Aside from that, I will often combine images, such as placing aspen trees on a hill overlooking distant bluffs, as I did in Guardians of the Valley, using images like that above or one such as this view of Colorado Springs from Highway 115.
Kristie just laughed when I got a shot of this rock:
But not this one:
Hey, here in Indiana remarkable rocks like that are hard to find and they often come in handy for paintings like The Looking Glass.
Sometimes it’s a tuft of grass or some leaves that catch my attention and I snap a photo to jog my memory or to give me a starting point when I’m combining several photos or using my imagination like I did in Aspen Ridge.
Contrasts like the color harmonies between the reds and greens in this Garden of the Gods setting are a big stop-me-in-my-tracks opportunity.
Then again, much of my photography is simply because I like what I see and I can’t help myself – as is always the case with aspen trees – I get as many photos in as many seasons and times of day as possible, from close up aspen portraits to whole groves. I especially look for fun tidbits like the rust stains that drip down their bark or the deer bites and disease marks that make aspen trees so fascinating.
Kristie’s mom was visiting a couple months ago, and somehow we started talking about aspen trees. I mentioned how much I love the curving trunks and green bark – a favorite painting subject of mine. She insisted that aspen trees are straight and white, not curved or green (Kristie thinks I often put too much curve in my aspens as well). I think that is the difference between an artist’s eye and much of the rest of the world because everywhere we ventured through the aspens I saw gloriously twisting trunks of white and green and tan while Kristie saw primarily straight, white ones.
Fortunately, the world is big and beautiful enough for both of us!
Here’s a photo for those on the skeptics’ side of the curvy, green aspens.
Sunsets, sunrises, bluffs, pine trees, tree bark, old cabins, diffused light on a meadow, glittering reflections on a mountain lake – the list of photo possibilities is endless. I watch for textures, shapes, fascinating compositions, color harmonies, light and shadow contrasts, reflected light and color – anything that will add to my paintings and make them more engaging and compelling.
So, the next time your spouse or travelling companion questions your urgent request to stop the car – bring up this post and let them read while you capture something magical.
What captures your heart and camera lens, or brings a smirk and quizzical expression to those you travel with?
I loved this. It is so true. My sweet husband does not even question me any more when I yell stop the car. He just looks at my photos and asks how did I see that. Likewise when we go hiking he will wonder off ahead of me and then have to come back looking for me. I am somewhere off the trail take pictures of the light on the leaves or some strange fungus growth or the texture on a tree. He waits for me and smiles and asks me what did you see, show me.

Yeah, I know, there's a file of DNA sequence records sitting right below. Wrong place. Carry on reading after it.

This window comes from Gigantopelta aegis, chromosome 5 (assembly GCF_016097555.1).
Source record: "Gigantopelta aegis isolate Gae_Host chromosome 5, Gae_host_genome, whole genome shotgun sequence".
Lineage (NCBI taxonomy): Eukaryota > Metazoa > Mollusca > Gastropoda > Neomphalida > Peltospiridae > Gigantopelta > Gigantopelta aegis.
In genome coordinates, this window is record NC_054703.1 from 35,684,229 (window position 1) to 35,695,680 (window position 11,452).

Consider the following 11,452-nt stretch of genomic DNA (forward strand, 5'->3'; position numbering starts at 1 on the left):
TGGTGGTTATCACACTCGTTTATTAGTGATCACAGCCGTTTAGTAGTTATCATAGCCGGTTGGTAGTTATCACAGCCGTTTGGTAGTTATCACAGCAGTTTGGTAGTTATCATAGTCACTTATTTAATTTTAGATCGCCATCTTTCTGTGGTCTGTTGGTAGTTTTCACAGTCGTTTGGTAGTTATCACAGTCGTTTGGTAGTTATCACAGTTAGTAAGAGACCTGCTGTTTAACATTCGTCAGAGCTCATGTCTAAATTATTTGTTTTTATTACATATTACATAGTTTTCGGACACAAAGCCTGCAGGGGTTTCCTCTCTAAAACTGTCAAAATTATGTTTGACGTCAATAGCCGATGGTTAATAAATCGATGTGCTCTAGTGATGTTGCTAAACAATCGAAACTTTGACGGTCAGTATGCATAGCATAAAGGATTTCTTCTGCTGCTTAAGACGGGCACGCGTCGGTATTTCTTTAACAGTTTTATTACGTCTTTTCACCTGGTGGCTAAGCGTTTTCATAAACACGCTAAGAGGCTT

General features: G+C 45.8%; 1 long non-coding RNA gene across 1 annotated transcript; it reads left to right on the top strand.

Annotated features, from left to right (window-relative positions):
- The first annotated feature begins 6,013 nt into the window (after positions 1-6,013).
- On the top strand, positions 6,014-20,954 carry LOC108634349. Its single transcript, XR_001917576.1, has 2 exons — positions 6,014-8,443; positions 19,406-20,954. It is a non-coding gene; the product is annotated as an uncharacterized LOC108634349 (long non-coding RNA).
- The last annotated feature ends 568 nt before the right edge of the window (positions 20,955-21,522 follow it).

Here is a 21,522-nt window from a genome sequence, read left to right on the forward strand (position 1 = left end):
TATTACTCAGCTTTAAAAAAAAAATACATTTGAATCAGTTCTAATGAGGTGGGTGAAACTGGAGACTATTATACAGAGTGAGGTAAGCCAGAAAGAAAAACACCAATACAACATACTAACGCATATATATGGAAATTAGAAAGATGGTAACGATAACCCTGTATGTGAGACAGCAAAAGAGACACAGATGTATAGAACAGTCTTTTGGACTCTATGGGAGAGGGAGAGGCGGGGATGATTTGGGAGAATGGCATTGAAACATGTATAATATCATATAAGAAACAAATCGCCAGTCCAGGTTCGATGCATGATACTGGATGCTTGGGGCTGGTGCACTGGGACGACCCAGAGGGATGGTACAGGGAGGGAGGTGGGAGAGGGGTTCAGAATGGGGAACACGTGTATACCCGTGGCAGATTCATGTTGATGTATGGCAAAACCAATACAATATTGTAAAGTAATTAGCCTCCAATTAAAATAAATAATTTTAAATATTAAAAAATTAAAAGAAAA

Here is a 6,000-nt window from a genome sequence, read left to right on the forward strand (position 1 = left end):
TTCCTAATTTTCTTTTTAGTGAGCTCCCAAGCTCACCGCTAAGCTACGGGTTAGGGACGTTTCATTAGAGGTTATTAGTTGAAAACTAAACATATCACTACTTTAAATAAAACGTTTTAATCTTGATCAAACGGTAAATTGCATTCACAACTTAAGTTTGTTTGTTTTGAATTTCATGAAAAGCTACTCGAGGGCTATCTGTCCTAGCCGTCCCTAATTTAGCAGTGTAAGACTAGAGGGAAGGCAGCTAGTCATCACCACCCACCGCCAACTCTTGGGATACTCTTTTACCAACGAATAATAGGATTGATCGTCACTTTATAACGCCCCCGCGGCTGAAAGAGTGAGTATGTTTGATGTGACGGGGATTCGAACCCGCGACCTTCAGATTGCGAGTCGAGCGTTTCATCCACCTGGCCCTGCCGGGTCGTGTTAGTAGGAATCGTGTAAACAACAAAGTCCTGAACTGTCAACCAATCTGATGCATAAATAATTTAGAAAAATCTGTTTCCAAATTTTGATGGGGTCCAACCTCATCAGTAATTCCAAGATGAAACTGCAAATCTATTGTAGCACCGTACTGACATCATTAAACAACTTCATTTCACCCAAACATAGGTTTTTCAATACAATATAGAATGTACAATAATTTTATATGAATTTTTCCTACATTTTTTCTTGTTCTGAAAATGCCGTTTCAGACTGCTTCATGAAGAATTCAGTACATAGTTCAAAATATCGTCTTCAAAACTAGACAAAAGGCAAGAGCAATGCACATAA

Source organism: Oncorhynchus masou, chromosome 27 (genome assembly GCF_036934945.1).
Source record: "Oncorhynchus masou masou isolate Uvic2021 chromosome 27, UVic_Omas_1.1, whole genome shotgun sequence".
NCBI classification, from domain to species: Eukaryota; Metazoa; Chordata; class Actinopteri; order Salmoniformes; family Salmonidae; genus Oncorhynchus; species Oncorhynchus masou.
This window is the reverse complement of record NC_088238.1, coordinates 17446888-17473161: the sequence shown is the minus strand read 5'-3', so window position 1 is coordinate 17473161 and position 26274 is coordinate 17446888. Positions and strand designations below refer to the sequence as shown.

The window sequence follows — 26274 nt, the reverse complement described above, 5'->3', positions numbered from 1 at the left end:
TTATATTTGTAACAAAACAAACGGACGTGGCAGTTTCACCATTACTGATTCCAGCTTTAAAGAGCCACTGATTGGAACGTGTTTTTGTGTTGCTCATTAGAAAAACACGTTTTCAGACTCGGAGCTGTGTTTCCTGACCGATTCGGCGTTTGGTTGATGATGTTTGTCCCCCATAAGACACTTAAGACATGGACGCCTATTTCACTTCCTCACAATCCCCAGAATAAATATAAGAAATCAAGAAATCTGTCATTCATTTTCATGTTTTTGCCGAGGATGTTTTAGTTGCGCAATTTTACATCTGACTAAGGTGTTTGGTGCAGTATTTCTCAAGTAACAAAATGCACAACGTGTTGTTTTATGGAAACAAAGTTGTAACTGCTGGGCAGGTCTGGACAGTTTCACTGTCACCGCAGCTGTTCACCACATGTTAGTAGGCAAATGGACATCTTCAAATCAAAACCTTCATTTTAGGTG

Good husband you got there Christy! What a blessing we’ve been given as artists – to see the world as something beautiful and then to help others see it as well.
I enjoyed your blog on your travels and photo taking i love to take pics as we travel and want to paint some. i want to someday paint just using interesting parts of the photo and make my own picture painting like you do.
Sounds like you’re well on your way Shirley – the most important step is what you just wrote – deciding you want to paint with parts of the photos. Once you decide that, then just go for it and let your imagination have some fun. In no time it will become second nature to you!
Loved the article. I love photography, which gives me a reminder of the beauty that surrounds us each day. I have thousands of photos of rocks, trees, sunsets, waves, etc. that I will never find time to paint. Each photo inspires me to attempt in all of my paintings some aspect of awe or wonder. Back in the 35mm days, the cost was more than my budget would allow, but digital photography opened up a new passion of preserving memories. The hard part is to place these digital memories on a medium that will last the ages and keeping up with technological advances. Like you, I combine images from several photos to develop my painting into a image that only exists in my mind, searching for the feeling of being a unique artist, if only in my mind’s eye. Well done Bill!!
Thanks Spike! Digital photography is incredible – I remember all too well hesitating to take a picture because we had to make our couple rolls last, and then printing them only to find that the exposure was off or the roll didn’t feed correctly or somehow two images got on the same clip (some of those were actually pretty interesting). I have more photos to use than I could paint from in 100 lifetimes, but that won’t stop me from taking another 100 lifetimes worth! I like your sentiment about ‘searching for the feeling of being a unique artist’ – when we paint what inspires us we’ll be unique.
Thank you Louise.